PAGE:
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    <div><p>The dynamic nature of their internal states and the environment directly shape animals' spatial behaviours and give rise to emergent properties at broader scales in natural systems. However, integrating these dynamic features into habitat selection studies remains challenging, due to practically impossible field work to access internal states and the inability of current statistical models to produce dynamic outputs. To address these issues, we developed a robust method, which combines statistical and individual-based modelling. Using a statistical technique for forward modelling of the IBM has the advantage of being faster for parameterization than a pure inverse modelling technique and allows for robust selection of parameters. Using GPS locations from caribou monitored in Québec, caribou movements were modelled based on generative mechanisms accounting for dynamic variables at a low level of emergence. These variables were accessed by replicating real individuals' movements in parallel sub-models, and movement parameters were then empirically parameterized using Step Selection Functions. The final IBM model was validated using both k-fold cross-validation and emergent patterns validation and was tested for two different scenarios, with varying hardwood encroachment. Our results highlighted a functional response in habitat selection, which suggests that our method was able to capture the complexity of the natural system, and adequately provided projections on future possible states of the system in response to different management plans. This is especially relevant for testing the long-term impact of scenarios corresponding to environmental configurations that have yet to be observed in real systems.</p></div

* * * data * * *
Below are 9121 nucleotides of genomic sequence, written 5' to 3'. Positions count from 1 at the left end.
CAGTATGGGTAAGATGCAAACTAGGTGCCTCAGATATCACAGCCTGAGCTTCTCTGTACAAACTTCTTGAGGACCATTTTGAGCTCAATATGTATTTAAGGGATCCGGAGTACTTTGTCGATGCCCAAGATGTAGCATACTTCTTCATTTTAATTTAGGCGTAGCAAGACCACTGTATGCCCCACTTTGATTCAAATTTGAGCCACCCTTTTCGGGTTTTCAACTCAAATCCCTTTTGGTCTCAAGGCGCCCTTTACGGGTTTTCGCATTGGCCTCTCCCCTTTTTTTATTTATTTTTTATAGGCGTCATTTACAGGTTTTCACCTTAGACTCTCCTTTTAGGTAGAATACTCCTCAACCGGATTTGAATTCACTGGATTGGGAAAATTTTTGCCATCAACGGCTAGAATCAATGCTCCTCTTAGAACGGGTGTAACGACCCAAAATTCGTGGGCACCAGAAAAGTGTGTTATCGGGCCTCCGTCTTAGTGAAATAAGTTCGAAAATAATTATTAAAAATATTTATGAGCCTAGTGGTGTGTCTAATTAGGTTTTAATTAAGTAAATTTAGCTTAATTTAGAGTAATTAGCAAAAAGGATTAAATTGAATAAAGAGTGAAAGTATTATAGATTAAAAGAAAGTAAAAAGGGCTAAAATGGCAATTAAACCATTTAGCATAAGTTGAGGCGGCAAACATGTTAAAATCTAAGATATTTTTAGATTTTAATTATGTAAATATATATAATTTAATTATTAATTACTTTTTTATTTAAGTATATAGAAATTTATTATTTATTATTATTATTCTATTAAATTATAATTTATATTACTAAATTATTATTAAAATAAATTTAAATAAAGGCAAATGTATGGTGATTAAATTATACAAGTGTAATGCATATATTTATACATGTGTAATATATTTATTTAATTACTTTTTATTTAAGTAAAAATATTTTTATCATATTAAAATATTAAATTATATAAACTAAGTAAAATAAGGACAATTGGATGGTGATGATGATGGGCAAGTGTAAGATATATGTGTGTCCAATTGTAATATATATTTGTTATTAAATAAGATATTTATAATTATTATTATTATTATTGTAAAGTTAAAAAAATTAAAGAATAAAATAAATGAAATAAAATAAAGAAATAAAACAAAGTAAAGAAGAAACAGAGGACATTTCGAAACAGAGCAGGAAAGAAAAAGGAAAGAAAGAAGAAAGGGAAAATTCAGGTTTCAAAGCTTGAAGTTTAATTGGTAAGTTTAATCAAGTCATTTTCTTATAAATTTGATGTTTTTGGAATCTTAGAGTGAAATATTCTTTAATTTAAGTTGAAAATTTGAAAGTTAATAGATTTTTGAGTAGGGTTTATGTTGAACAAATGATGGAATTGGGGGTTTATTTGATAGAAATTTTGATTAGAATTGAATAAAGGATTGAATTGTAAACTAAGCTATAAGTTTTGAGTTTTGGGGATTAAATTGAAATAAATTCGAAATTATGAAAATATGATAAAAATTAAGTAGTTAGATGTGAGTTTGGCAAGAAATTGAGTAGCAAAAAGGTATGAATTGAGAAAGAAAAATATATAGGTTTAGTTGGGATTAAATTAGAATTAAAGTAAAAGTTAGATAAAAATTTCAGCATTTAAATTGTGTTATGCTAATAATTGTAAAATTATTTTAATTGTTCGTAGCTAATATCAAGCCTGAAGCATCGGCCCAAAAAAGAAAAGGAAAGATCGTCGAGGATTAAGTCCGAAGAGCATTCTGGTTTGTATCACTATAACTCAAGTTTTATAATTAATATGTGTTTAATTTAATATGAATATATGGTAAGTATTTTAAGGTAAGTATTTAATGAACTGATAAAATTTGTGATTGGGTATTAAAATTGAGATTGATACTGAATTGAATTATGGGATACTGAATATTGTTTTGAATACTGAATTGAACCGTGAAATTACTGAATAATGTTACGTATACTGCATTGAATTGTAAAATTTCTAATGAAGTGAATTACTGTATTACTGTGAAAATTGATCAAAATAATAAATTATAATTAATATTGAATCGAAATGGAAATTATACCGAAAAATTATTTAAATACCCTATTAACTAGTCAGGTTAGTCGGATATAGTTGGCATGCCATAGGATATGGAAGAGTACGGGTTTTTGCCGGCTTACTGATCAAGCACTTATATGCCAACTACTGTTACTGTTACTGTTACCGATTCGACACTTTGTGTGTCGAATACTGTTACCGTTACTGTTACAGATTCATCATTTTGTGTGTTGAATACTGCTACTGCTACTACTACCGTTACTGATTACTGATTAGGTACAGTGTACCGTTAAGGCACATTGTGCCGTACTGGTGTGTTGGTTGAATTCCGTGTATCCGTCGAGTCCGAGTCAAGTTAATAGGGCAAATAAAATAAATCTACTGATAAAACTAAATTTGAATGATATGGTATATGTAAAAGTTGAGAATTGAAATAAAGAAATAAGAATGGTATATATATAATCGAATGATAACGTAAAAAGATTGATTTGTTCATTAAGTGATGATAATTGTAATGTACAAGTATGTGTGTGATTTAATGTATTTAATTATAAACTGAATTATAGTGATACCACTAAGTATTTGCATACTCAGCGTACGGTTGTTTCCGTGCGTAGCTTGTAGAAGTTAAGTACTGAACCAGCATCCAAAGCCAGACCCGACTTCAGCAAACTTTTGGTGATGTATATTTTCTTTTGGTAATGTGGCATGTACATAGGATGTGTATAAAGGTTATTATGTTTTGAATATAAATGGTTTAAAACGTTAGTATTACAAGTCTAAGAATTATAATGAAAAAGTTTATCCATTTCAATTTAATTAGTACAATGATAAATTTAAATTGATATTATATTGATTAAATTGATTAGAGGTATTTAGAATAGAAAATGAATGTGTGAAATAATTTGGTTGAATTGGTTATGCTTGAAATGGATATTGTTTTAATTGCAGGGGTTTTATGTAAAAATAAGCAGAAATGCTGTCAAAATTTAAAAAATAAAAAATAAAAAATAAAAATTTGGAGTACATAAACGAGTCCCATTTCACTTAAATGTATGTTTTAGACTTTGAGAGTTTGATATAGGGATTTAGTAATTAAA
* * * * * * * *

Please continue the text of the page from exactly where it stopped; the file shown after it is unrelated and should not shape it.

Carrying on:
Being on the field when the game is still under way. The financial press and stock markets in times of crisis